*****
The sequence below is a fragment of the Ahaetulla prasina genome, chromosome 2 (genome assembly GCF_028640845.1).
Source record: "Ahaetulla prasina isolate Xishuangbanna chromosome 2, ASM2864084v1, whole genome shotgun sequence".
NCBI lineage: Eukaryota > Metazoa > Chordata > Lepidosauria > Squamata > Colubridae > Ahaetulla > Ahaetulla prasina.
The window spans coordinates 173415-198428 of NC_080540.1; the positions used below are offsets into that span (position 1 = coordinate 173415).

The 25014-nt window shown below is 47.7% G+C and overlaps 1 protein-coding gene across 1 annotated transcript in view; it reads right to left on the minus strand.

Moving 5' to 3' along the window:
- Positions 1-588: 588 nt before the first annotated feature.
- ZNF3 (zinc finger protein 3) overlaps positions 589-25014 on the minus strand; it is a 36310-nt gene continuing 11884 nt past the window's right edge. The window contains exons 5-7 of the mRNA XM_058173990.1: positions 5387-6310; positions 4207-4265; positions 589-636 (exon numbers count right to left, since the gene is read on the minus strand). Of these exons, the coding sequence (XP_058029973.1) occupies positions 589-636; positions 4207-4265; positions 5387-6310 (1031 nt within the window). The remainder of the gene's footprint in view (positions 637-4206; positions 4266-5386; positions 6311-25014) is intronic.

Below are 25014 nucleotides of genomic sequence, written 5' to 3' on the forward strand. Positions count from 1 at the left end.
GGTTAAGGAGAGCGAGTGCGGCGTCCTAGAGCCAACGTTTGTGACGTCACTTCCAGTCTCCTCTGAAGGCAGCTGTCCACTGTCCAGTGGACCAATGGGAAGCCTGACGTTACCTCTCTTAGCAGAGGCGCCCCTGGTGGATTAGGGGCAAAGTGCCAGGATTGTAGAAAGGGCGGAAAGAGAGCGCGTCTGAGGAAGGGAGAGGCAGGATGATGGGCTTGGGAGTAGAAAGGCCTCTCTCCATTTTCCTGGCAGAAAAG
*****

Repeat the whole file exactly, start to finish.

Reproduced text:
The sequence below is a fragment of the Ahaetulla prasina genome, chromosome 2 (genome assembly GCF_028640845.1).
Source record: "Ahaetulla prasina isolate Xishuangbanna chromosome 2, ASM2864084v1, whole genome shotgun sequence".
NCBI lineage: Eukaryota > Metazoa > Chordata > Lepidosauria > Squamata > Colubridae > Ahaetulla > Ahaetulla prasina.
The window spans coordinates 173415-198428 of NC_080540.1; the positions used below are offsets into that span (position 1 = coordinate 173415).

The 25014-nt window shown below is 47.7% G+C and overlaps 1 protein-coding gene across 1 annotated transcript in view; it reads right to left on the minus strand.

Moving 5' to 3' along the window:
- Positions 1-588: 588 nt before the first annotated feature.
- ZNF3 (zinc finger protein 3) overlaps positions 589-25014 on the minus strand; it is a 36310-nt gene continuing 11884 nt past the window's right edge. The window contains exons 5-7 of the mRNA XM_058173990.1: positions 5387-6310; positions 4207-4265; positions 589-636 (exon numbers count right to left, since the gene is read on the minus strand). Of these exons, the coding sequence (XP_058029973.1) occupies positions 589-636; positions 4207-4265; positions 5387-6310 (1031 nt within the window). The remainder of the gene's footprint in view (positions 637-4206; positions 4266-5386; positions 6311-25014) is intronic.

Below are 25014 nucleotides of genomic sequence, written 5' to 3' on the forward strand. Positions count from 1 at the left end.
GGTTAAGGAGAGCGAGTGCGGCGTCCTAGAGCCAACGTTTGTGACGTCACTTCCAGTCTCCTCTGAAGGCAGCTGTCCACTGTCCAGTGGACCAATGGGAAGCCTGACGTTACCTCTCTTAGCAGAGGCGCCCCTGGTGGATTAGGGGCAAAGTGCCAGGATTGTAGAAAGGGCGGAAAGAGAGCGCGTCTGAGGAAGGGAGAGGCAGGATGATGGGCTTGGGAGTAGAAAGGCCTCTCTCCATTTTCCTGGCAGAAAAG